• Must be simple in design and operation. Reactor design and fuel must be inherently safe and accident-forgiving; and
  • Factory fuelled with system operating life of 10-20 years without refuelling.

The HOLOS reactor in particular has been designed to support deployed military requirements, with full-power tested successfully in 2018. The HOLOS reactor uses a form of low-enriched uranium known as 'high-assay low-enriched uranium' or HALEU, which is neither weapons-grade nor useful in dirty bombs, and satisfies all nuclear non-proliferation requirements.

A clean energy future and reinvigorated, green Australian heavy industries

Professor Emma Aisbett and Professor Mark Howden of the Australian National University (ANU) echoed the growing focus of the economic, political and strategic policy communities, with the Asia-Pacific region recognised as playing a pivotal role in Australia's transition towards a clean energy economy and position as an energy superpower, as well as the global community's response to climate change. 

With the Indo/Asia-Pacific region expected to be responsible for 65 per cent of projected energy growth in the coming decades, Australia has a unique opportunity to capitalise on its proximity to the emerging markets of the region, build on the vast investment in human capital that establishes the nation as a high-wage, educated labour force, and the ease of investment. 

"Australia is very well positioned to become a renewable energy superpower, or power house, if you wish to be less controversial," Professor Aisbett explained to an audience of existing and future ADF leaders at ADFA. 

She articulated that the nation's transition towards renewable energy also provides opportunities for the nation's traditional 'brown' industries, like steel manufacturing, with the abundance of both wind and solar energy in north-western Australia, combined with the proximity to vast deposits of iron ore and iron concentrates in the area providing a chance for the nation to re-establish its comparative advantage in the market. 

"It just so happens that in the north-west of Australia, where that fantastic solar resource is, there is also some of Australia's best wind resources and the world's largest iron ore deposits, so the co-location could have real benefits here and provide Australia with the opportunity to regain its comparative advantage and produce green steel," Professor Aisbett explained.     

As part of the ANU's Grand Challenge, five interlocking projects have been identified to support the nation's transition towards a renewable energy future, supporting a reinvigorated national industrial base with a range of flow on effects for Australia's traditional strengths and emerging sectors. These include:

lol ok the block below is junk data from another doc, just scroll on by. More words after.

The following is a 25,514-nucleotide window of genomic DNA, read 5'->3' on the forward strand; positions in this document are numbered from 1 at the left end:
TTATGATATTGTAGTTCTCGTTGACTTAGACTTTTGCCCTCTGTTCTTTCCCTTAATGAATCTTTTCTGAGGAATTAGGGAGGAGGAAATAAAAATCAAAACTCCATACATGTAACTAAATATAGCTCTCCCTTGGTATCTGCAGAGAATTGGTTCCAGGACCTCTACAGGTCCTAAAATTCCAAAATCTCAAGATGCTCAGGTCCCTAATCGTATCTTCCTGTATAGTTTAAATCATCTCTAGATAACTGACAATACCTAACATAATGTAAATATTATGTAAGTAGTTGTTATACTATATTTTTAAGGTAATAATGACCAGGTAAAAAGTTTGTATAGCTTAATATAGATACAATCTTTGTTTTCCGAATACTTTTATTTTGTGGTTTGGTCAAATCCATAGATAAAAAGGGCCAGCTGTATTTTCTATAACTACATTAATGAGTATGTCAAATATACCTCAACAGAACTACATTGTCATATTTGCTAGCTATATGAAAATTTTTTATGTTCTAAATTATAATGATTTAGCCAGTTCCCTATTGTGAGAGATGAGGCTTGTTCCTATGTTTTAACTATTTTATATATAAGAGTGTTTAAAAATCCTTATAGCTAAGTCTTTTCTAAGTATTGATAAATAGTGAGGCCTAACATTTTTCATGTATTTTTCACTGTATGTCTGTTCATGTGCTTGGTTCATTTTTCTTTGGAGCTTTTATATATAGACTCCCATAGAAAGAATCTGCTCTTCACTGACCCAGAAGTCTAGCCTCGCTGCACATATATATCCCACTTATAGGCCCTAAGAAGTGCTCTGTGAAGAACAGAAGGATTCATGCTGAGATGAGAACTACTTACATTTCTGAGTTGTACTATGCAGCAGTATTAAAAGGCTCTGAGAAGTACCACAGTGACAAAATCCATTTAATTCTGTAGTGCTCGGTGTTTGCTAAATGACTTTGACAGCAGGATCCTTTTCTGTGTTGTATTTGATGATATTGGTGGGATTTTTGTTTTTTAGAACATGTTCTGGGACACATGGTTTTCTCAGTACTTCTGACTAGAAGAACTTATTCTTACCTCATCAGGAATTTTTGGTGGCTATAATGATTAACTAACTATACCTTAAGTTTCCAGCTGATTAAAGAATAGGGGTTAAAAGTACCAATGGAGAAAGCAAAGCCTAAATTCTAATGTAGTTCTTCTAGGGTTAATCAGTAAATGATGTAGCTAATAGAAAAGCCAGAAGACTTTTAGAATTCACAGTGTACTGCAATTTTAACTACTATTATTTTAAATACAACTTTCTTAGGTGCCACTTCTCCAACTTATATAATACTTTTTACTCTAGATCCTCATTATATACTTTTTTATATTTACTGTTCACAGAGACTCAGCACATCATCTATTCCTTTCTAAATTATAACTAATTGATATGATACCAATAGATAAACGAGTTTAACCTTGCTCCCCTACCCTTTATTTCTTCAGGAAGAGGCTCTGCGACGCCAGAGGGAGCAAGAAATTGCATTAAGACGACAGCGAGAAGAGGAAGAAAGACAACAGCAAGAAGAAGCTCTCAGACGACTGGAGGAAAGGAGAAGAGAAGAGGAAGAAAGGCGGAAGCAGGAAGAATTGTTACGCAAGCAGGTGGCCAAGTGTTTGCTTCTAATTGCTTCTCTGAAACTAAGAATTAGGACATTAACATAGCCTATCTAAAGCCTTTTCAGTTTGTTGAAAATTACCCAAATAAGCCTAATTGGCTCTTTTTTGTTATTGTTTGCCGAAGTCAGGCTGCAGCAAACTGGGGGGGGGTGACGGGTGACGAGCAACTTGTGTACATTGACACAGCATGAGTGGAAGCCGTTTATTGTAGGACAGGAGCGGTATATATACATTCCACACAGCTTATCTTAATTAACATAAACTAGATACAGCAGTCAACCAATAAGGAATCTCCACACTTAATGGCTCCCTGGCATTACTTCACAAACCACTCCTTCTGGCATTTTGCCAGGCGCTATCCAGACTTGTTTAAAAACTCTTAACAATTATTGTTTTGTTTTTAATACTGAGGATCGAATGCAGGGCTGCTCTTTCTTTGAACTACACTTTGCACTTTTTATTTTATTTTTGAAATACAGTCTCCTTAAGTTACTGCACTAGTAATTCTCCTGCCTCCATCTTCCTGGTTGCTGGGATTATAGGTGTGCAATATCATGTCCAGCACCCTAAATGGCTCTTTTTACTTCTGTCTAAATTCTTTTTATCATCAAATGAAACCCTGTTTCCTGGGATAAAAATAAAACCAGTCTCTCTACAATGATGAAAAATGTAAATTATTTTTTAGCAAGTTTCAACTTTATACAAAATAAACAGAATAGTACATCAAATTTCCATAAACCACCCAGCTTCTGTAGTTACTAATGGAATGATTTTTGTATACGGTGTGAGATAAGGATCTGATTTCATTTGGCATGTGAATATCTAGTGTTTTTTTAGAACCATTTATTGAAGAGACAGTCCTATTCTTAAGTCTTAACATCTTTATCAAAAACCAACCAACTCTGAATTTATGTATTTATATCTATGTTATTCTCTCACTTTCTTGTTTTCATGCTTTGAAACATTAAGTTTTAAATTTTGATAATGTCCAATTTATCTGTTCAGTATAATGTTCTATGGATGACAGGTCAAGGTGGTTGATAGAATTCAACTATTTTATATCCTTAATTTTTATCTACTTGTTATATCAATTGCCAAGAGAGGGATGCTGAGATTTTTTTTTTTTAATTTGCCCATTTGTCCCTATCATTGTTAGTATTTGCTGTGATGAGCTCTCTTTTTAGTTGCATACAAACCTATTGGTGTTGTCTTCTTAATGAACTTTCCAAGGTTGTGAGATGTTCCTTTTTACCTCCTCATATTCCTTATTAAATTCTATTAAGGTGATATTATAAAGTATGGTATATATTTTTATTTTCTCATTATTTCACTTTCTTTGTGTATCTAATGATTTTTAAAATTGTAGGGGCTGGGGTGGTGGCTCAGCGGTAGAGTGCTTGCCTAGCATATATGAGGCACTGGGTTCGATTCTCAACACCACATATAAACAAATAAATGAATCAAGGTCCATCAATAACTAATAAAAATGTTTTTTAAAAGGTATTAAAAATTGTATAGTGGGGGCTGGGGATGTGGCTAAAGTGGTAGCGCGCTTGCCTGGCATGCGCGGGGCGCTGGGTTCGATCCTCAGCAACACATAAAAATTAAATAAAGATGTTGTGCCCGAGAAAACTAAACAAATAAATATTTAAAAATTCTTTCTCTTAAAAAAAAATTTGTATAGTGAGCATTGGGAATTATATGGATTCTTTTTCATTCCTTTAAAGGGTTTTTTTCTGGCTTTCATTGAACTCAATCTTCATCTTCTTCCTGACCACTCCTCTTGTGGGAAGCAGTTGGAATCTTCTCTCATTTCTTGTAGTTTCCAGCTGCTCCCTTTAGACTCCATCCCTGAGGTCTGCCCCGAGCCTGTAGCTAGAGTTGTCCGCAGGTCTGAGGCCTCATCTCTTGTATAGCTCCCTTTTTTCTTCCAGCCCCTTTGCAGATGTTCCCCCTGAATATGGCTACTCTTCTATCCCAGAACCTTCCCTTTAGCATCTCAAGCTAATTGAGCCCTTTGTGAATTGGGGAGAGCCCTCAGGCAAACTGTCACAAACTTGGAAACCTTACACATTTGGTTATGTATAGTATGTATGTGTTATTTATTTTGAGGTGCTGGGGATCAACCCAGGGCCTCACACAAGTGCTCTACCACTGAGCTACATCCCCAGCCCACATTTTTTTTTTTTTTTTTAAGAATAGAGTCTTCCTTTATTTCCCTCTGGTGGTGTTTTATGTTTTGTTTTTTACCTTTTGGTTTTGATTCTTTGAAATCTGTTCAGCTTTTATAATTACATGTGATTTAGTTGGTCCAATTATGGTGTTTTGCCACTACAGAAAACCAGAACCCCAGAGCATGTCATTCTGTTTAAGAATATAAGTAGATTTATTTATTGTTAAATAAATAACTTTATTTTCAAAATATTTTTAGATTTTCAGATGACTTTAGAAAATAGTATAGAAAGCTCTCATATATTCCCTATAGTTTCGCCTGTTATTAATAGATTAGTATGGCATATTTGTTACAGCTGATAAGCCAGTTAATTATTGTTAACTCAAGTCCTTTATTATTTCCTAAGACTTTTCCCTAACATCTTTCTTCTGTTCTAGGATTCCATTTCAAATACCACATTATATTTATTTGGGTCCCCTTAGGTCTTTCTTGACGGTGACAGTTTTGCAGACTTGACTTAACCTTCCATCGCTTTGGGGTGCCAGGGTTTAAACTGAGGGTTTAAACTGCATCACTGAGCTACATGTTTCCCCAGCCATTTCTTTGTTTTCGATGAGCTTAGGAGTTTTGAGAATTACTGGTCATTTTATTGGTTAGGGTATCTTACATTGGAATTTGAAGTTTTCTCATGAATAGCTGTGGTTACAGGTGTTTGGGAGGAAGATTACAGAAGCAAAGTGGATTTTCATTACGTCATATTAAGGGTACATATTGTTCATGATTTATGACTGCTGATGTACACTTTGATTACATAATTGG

• Renewable-energy systems; 
  • Hydrogen fuels;
  • Renewable refining of metal ores;
  • Indigenous community engagement; and 
  • Energy policy and governance. 

Professor Aisbett added, "For example, if we can turn Australia's iron ore into 'green steel' in Australia, there are huge economic benefits for the nation, as well as huge environmental benefits as a result of avoided emissions overseas." 

Your thoughts

As an island nation, Australia is defined by its relationship with the ocean. Maritime power projection and sea control play a pivotal role in securing Australia’s economic and strategic security as a result of the intrinsic connection between the nation and Indo-Pacific Asia’s strategic sea-lines-of-communication in the 21st century.

Further compounding Australia's precarious position is an acceptance that 'Pax Americana', or the post-Second World War 'American Peace', is over and Australia will require a uniquely Australian approach and recognition that the nation is now solely responsible for the security of its national interests with key alliances serving a secondary, complementary role to the broader debate.

Get involved with the discussion and let us know your thoughts on Australia's potential development of nuclear energy to address the growing energy dependence of the nation in the comments section below, or get in touch with This email address is being protected from spambots. You need JavaScript enabled to view it. or at This email address is being protected from spambots. You need JavaScript enabled to view it..  

Player two has entered the game: US Navy files fusion reactor patent